The most quoted lines is Francis Imbuga’s play, Betrayal in the City, capture our coyness with Stella Nyanzi quite succinctly: “When the madness of an entire nation disturbs a solitary mind, it is not enough to say the man is mad.”
In the play, an outspoken activist, and academic, Dr Mosese, has been imprisoned for his activism. Inside the cells, he is confronted by the dilemma of an offer to sing for the president to get himself and other prisoners pardoned. To sing or not to sing is his damned question.
Terribly disturbed, he suffers somnambulism and nightmares. Surely the horrors/insanity/pains of his country have caused him some madness. Reflecting on the condition of co-prisoner Jere delivers that much-quoted line at the end of Scene Two.
There is a fascinating misquotation of Francis Imbuga’s lines, which is ironically powerful: “When the madness of a solitary mind disturbs an entire nation, it is not enough to say the man is mad.”
This misquotation is irresistibly tempting as it puts our love affair with Dr Nyanzi in interesting perspective. Let’s assume Stella Nyanzi was rightly medically insane. If the madness of her solitary mind disturbs an entire country – as it is doing – it is surely not enough to say the woman is mad.
Nyanzi is a mad woman imprisoned for her contagious uncultured ramblings masquerading as activism. Her critics say her mouth is dirty: she is insensitive to the moral and religious scruples of her country and thus ought to be contained.
But the nationwide love — and energetic loathing — she gets is astounding for a simply mentally sick person. Nyanzi has a huge fanbase, manifested in her huge social media following — via Facebook —the biggest in Uganda, bigger than the best comedian in the land (She has been scorned as an amateur comedian). Museveni’s family has been the luckiest recipient of Nyanzi’s poetically seasoned ire.
Museveni’s state has returned the favor by incarcerating her several times – and getting her fired from Makerere University. With all the mentally sick people whom we have sadly institutionally and socially stigmatized, why would Uganda obsess with the “madness” of this woman?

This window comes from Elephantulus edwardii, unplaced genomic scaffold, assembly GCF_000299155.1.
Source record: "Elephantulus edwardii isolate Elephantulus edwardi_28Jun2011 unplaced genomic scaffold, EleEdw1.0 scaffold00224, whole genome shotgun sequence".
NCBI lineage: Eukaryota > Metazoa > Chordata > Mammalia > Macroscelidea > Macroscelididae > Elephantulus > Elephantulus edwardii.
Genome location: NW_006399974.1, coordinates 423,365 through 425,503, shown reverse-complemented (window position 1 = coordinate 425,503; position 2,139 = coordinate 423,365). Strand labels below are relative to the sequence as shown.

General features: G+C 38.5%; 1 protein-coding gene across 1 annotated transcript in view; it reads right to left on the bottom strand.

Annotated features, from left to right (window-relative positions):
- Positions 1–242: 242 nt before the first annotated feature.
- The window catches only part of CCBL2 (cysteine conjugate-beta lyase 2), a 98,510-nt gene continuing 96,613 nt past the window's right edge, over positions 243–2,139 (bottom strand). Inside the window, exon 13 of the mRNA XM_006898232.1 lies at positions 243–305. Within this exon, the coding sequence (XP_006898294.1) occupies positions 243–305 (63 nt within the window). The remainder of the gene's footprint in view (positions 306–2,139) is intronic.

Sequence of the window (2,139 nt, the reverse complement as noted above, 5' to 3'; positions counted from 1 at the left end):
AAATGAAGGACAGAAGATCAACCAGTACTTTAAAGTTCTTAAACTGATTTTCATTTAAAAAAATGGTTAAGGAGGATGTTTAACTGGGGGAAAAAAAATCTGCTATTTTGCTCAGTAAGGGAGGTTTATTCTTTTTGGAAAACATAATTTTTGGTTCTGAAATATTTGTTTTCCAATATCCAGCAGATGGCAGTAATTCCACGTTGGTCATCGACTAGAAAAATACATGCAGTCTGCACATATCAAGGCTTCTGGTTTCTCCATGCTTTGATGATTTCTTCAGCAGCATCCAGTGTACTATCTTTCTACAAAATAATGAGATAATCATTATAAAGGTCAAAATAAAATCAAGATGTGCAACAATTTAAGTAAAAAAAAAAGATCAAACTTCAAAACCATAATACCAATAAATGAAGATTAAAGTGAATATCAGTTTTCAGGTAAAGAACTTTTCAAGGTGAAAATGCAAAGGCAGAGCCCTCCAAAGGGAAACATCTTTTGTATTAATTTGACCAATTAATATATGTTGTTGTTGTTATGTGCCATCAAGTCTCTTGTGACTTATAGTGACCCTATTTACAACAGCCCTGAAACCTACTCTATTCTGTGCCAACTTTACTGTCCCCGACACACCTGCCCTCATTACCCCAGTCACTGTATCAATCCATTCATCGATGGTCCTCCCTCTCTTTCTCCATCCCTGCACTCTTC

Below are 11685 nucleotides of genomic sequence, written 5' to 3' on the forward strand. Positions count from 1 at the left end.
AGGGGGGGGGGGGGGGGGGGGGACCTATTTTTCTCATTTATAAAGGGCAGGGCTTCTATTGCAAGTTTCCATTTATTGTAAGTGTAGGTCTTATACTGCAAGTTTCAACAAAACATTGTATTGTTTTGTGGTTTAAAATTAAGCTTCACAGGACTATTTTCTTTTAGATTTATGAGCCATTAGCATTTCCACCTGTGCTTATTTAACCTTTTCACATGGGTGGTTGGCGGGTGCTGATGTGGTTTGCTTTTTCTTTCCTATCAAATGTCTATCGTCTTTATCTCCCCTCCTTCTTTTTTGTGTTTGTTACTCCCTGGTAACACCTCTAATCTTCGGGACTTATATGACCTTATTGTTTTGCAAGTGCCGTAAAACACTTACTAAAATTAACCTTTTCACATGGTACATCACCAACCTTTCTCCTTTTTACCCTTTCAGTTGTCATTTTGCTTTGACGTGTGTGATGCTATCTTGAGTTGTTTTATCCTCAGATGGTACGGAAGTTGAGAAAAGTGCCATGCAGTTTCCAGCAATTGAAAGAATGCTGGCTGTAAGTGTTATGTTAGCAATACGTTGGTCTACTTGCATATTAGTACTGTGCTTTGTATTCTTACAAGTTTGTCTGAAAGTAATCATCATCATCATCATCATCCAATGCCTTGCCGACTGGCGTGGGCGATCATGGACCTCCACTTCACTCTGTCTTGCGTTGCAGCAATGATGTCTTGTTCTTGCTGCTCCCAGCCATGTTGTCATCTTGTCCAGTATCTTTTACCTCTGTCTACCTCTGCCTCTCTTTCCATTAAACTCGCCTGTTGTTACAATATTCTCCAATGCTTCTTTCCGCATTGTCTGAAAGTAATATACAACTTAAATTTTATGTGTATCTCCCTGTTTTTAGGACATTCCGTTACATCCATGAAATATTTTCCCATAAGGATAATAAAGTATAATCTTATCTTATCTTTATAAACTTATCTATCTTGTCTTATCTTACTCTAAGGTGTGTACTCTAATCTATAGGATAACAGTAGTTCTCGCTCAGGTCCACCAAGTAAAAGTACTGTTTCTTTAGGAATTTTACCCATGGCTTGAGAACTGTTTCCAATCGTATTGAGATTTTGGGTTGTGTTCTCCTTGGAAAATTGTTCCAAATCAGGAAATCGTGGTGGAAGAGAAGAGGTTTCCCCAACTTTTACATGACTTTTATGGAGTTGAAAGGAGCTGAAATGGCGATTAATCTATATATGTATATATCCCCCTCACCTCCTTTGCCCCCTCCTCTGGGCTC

In truth, Nyanzi’s is not mental illness. Among other things, hers is a reimagination of the world we live against the values that dictate our interaction. These values have tended to dumb us, making us stupidly tolerant to impunity.
In her madness [sic], Nyanzi radically challenges the moral values that Ugandans hold so dear but cannot enable them to confront the festering crises in their midst. By turning them on their head, she gives these values life by making them usable for socio-political agitation.
Jolting us from our morally inspired complacence, we are all running scared. Indeed, accusing Nyanzi of madness is a cheap escape, which only obfuscates a rather complex history of the modern state and moral-political thought that protest movements have so often challenged.
There is an old debate in political philosophy over the use of reason in the public space (or confining reason to the private space), which puts Nyanzi in perspective and thus helps us understand why she is hated by those in power (and their surrogates) — and why she is loved by the everyday “unsophisticated” wretched of the earth.
Let’s examine this debate briefly: With the emergence of the sovereign in Western political thought, where individuals subject private authority to the state, came the question whether the masses were free to be critical of that sovereign publicly or being critical is a thing for the private space—and absolute obedience in the public space.
“What is the use of reason if it cannot be used in the public space?” Immanuel Kant famously asked.
Anyone who has privately interacted with many NRM-leaning legislators and other senior public servants is aware of how critical they are of the sovereign in President Museveni. They are so disgusted by the egregious corruption, breakdown of public service including education, medical care and security. Indeed, they are likely to describe Mr Museveni in worse terms than just a “pair of buttocks” as Nyanzi did.
Many NRM aficionados also believe First Lady Janet Museveni is not qualified for the job of Minister of Education and Sports. But as Mosese would say, they “dare not talk beyond whispers.”
The difference is that Nyanzi has the ‘testicles’ to use her reason publicly – just like Mosese in a 1976 drama.
The author is a PhD fellow at Makerere Institute of Social Research.